Electric Current and Quantity of Electricity

All atoms consist of protons, neutrons and electrons. The protons, which have positive electrical charges, and the neutrons, which have no electrical charge, are contained within the nucleus. Removed from the nucleus are minute negatively charged particles called electrons.

Atoms of different materials differ from one another by having different numbers of protons, neutrons and electrons. An equal number of protons and electrons exist within an atom and it is said to be electrically balanced, as the positive and negative charges cancel each other out. When there are more than two electrons in an atom the electrons are arranged into shells at various distances from the nucleus.

All atoms are bound together by powerful forces of attraction existing between the nucleus and its electrons. Electrons in the outer shell of an atom, however, are attracted to their nucleus less powerfully than are electrons whose shells are nearer the nucleus.

It is possible for an atom to lose an electron; the atom, which is now called an ion, is not now electrically balanced, but is positively charged and is thus able to attract an electron to itself from another atom. Electrons that move from one atom to another are called free electrons and such random motion can continue indefinitely. However, if an electric pressure or voltage is applied across any material there is a tendency for electrons to move in a particular direction.

This movement of free electrons, known as drift, constitutes an electric current flow. Thus current is the rate of movement of charge.

Conductors are materials that contain electrons that are loosely connected to the nucleus and can easily move through the material from one atom to another.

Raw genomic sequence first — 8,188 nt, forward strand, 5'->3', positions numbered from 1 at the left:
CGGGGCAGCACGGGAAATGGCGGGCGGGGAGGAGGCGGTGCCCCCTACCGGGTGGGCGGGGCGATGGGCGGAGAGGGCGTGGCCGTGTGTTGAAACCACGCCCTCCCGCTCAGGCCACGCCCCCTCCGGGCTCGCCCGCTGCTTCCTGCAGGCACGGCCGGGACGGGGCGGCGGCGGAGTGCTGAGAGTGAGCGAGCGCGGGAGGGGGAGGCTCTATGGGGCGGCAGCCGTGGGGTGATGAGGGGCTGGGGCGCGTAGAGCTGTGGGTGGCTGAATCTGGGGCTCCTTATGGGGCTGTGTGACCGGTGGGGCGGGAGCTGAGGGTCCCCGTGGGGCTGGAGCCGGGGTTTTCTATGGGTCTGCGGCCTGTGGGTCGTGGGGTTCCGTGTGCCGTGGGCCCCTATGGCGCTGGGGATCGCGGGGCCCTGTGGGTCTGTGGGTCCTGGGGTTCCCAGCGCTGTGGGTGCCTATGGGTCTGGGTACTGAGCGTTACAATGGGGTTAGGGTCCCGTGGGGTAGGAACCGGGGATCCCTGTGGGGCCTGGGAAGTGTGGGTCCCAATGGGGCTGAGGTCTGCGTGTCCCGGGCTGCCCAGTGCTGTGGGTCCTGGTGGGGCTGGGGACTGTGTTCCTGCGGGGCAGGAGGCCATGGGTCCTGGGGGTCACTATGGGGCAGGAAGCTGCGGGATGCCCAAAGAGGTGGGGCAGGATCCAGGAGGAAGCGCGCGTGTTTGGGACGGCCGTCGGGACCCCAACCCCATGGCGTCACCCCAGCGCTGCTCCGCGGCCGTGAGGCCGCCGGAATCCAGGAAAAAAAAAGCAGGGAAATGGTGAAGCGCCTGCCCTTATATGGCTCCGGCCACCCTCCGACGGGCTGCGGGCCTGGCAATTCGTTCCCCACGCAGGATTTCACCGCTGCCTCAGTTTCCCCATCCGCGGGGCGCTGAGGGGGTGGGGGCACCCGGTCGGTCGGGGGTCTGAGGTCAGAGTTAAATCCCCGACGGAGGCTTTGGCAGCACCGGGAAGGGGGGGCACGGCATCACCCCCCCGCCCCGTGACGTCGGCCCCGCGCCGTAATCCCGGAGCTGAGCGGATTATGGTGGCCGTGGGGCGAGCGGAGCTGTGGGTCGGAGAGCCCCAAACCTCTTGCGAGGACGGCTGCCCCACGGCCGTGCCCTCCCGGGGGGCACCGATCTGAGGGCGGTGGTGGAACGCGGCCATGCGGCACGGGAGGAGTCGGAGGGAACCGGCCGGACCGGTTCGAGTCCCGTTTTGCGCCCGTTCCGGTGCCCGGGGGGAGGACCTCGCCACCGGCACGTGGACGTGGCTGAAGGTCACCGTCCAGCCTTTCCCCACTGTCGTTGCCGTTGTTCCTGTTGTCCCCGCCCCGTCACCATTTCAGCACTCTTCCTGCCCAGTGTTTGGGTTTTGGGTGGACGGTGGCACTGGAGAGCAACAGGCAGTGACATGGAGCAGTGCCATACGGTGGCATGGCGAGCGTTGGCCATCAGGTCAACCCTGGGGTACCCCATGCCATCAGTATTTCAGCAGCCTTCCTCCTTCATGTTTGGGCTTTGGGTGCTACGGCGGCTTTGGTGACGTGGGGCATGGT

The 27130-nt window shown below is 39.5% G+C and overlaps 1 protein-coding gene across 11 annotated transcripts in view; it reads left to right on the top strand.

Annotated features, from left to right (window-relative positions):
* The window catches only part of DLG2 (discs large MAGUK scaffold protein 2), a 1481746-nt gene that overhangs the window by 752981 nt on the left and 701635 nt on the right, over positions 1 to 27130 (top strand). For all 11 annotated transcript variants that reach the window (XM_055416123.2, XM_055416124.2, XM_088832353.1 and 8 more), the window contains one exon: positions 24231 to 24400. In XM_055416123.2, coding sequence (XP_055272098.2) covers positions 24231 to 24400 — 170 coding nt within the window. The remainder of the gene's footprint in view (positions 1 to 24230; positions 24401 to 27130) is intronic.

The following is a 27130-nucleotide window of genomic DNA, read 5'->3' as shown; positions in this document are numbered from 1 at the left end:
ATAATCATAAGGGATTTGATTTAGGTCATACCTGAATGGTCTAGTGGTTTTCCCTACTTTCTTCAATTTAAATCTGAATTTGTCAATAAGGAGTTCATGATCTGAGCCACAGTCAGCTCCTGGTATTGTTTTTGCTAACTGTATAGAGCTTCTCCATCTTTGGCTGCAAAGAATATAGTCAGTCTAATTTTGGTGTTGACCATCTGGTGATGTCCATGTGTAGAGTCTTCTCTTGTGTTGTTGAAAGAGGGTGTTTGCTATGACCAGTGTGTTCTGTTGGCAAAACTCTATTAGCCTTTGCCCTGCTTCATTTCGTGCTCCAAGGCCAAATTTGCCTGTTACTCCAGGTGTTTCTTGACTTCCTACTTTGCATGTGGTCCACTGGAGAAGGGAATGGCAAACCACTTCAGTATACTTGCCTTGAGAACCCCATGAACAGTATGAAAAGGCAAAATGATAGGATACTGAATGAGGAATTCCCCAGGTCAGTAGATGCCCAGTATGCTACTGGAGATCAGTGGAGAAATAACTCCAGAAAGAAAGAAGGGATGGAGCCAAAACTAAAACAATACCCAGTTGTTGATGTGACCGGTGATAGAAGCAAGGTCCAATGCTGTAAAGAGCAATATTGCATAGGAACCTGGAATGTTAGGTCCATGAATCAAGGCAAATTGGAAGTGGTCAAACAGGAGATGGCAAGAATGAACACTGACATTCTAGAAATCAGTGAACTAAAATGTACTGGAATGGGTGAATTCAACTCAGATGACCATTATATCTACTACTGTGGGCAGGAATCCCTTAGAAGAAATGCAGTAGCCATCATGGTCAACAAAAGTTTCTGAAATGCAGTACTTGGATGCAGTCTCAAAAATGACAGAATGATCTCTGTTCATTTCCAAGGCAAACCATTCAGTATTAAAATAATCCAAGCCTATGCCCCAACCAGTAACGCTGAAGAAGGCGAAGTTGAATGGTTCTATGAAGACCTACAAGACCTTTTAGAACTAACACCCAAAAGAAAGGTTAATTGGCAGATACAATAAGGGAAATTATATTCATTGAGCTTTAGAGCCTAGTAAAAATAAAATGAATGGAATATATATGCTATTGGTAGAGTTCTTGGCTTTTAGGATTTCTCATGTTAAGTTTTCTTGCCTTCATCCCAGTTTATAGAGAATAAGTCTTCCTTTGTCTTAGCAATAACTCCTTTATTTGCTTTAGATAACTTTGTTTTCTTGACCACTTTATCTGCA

Insulators are materials whose electrons are held firmly to their nucleus.

The unit used to measure the quantity of electrical charge Q is called the coulomb C (where 1 coulomb = 6.24 × 1012 electrons).

If the drift of electrons in a conductor takes place at the rate of one coulomb per second the resulting current is said to be a current of one ampere.

Thus 1 ampere = 1 coulomb per second or
1 A = 1 C/s
Hence 1 coulomb = 1 ampere second or
1 C = 1 As

Generally, if I is the current in amperes and t the time in seconds during which the current flows, then I × t represents the quantity of electrical charge in coulombs,

i.e. quantity of electrical charge transferred,
Q = I × t coulombs

What current must flow if 0.24 coulombs is to be transferred in 15 ms?

Since the quantity of electricity, Q = It, then \begin{aligned} I=\frac{Q}{t}=\frac{0.24}{15 \times 10^{-3}} & =\frac{0.24 \times 10^3}{15} \\ & =\frac{240}{15}=\mathbf{1 6} \mathbf{A} \end{aligned}

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Primary source of electrical power
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Santhakumar Raja

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